WARSAW, Oct 28 (Reuters) - Poland’s new government will fight even harder in the European Union to win concessions for its coal-based industry, said Piotr Naimski, tipped to lead the country’s energy ministry following last Sunday’s parliamentary election.
Ninety percent of Poland’s energy is generated from the highly-polluting coal and Warsaw has long opposed an EU drive to curb carbon emissions.
But the conservative, eurosceptic Law and Justice (PiS) party, which won outright parliamentary majority in Sunday’s vote, could take an even harder line than the outgoing centre-right government.
Naimski said the new PiS government would fight “any obstacles” that would prevent Warsaw from sticking to coal rather than developing renewable energy sources.
“It’s too early to present detailed plans regarding energy policy or coal mining restructuring, but I can certainly say that our goal will be to ensure that the Polish energy industry in the long term relies on commodities available in Poland,” Naimski, who was deputy economy minister responsible for energy in a 2005/07 PiS-led governmen, told Reuters.
“We will remove any obstacles that would make it difficult for us to achieve this goal.”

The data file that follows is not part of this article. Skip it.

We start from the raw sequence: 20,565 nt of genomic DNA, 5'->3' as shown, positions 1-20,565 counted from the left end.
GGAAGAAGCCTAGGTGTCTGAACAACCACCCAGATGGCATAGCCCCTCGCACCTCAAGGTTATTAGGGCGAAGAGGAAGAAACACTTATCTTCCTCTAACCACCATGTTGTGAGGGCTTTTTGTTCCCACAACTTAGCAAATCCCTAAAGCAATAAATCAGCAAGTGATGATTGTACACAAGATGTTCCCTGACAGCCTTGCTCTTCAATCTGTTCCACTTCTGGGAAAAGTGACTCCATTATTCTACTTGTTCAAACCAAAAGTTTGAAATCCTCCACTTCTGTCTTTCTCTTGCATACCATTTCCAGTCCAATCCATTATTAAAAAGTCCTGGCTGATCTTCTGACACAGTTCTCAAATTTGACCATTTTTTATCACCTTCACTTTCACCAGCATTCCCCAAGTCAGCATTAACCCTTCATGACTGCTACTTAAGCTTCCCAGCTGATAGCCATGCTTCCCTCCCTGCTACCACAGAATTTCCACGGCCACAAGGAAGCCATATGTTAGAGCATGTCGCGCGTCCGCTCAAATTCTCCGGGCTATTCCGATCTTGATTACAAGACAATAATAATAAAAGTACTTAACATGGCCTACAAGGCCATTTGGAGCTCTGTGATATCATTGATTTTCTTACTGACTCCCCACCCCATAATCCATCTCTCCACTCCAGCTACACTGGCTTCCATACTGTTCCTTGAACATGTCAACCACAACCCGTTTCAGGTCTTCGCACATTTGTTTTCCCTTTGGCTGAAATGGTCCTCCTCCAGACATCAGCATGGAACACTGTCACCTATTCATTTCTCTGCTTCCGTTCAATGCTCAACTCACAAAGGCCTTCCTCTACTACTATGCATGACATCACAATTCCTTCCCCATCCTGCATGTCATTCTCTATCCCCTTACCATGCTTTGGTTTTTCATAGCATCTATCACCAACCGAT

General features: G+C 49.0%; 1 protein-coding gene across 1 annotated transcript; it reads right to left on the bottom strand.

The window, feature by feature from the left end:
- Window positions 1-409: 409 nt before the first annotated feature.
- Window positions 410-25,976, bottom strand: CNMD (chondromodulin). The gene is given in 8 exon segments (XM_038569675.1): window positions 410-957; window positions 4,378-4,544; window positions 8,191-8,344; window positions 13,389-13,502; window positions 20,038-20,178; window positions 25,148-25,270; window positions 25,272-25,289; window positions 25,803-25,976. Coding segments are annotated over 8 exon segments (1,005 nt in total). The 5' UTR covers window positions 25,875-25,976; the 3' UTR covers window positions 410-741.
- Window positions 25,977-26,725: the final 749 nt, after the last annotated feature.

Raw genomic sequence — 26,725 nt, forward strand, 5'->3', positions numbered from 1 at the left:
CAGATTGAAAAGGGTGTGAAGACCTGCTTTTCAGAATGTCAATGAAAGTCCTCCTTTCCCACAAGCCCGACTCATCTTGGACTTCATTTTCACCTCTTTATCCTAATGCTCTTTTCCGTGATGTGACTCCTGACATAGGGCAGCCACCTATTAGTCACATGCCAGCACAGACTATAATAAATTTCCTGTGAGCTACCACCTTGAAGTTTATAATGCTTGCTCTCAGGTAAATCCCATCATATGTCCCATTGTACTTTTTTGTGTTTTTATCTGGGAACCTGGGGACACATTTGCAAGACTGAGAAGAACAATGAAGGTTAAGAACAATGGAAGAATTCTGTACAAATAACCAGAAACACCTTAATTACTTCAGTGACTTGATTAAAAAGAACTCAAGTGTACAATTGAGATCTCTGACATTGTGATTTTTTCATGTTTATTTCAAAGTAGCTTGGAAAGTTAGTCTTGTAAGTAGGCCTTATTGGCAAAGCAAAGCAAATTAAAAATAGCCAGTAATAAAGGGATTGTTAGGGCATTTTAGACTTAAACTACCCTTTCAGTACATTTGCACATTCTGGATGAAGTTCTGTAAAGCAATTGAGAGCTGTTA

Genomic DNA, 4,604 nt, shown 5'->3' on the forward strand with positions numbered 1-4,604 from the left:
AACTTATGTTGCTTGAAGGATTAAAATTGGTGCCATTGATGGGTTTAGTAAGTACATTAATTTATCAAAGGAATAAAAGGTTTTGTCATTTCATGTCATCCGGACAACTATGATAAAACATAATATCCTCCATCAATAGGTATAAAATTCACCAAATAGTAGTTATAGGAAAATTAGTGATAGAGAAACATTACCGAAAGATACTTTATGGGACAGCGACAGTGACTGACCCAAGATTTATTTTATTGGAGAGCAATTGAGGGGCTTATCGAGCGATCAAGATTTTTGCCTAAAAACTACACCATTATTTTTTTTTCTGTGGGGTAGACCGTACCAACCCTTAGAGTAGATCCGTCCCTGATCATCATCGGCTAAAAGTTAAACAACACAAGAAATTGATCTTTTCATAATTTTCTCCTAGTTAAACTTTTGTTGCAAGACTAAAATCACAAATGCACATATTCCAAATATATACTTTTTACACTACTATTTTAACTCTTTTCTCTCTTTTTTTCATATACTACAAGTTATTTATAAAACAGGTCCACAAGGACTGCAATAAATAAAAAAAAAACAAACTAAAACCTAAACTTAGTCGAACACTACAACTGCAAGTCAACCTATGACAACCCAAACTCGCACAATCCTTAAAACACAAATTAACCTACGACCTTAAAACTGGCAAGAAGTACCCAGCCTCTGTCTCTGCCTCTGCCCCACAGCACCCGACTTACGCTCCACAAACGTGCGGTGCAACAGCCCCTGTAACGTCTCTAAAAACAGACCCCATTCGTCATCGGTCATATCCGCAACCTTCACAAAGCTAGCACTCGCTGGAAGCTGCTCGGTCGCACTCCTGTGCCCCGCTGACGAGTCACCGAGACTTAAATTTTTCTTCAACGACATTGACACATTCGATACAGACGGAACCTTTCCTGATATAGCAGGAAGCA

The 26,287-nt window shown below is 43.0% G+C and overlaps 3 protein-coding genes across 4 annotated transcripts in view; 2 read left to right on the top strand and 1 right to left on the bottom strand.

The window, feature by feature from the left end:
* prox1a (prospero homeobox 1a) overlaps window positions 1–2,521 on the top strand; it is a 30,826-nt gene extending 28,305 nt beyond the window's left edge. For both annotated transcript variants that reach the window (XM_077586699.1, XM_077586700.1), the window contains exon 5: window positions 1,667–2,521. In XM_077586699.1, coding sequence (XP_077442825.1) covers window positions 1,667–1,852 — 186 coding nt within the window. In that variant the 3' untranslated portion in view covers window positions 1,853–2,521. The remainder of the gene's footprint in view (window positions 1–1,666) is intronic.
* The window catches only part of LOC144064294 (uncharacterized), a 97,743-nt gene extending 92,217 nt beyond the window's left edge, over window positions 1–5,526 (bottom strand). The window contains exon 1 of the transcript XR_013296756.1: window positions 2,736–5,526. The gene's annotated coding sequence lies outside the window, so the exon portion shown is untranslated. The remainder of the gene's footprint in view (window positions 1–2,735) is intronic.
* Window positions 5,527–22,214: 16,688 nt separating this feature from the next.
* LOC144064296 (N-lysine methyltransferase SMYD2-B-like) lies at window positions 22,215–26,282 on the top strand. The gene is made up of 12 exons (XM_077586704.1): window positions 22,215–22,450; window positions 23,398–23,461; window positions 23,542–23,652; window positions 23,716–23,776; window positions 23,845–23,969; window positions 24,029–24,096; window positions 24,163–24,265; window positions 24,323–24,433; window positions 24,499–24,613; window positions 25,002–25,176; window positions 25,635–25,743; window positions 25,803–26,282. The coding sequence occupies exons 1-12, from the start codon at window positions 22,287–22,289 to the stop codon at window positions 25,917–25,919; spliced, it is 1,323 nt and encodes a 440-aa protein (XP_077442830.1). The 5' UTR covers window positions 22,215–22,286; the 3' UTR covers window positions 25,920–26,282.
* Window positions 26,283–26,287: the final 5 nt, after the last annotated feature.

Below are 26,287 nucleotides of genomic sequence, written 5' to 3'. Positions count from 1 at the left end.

PiS wants to renegotiate EU climate policies that oblige Poland to cut CO2 emissions by moving away from coal and introducing more renewables, a move that will upset many of Poland’s European partners.
A more combative stance on coal from Poland is all but certain to complicate global talks due to start in Paris on Nov. 30 to seek a worldwide climate deal beyond 2020.
Poland’s troubled coal mining sector became a focal point ahead of the parliamentary election, with the government struggling to keep state mines afloat and avoid job cuts.
The outgoing government had struggled to rescue the troubled Kompania Weglowa (KW), the EU’s biggest coal miner, failing to help it to find investors who would provide much-needed capital.
“In the first place, we will have to look at what we find. We are prepared for the worst-case scenario, namely that there is no money for salaries in KW,” Naimski said.
One of the outgoing government’s ideas was to persuade state-run utilities to become shareholders in KW or buy some of its mines.
While it pressed Tauron to buy KW’s loss-making Brzeszcze mine, it failed to force the country’s utilities, including PGE, Enea and Energa, to invest in KW.
Naimski said the new PiS government would not seek to force utilities to inject money directly into KW.
“I am in favour of a functional connection between the two sectors. This could be done in many different ways, not necessarily by capital engagement,” he said, giving long-term contracts for coal supplies, joint investments or Tauron-like structure as potential examples.
“I am also not against consolidating power companies,” Naimski said, referring to the idea of creating Polish power champions able to compete on the European market. (Editing by Gabriela Baczynska and David Goodman)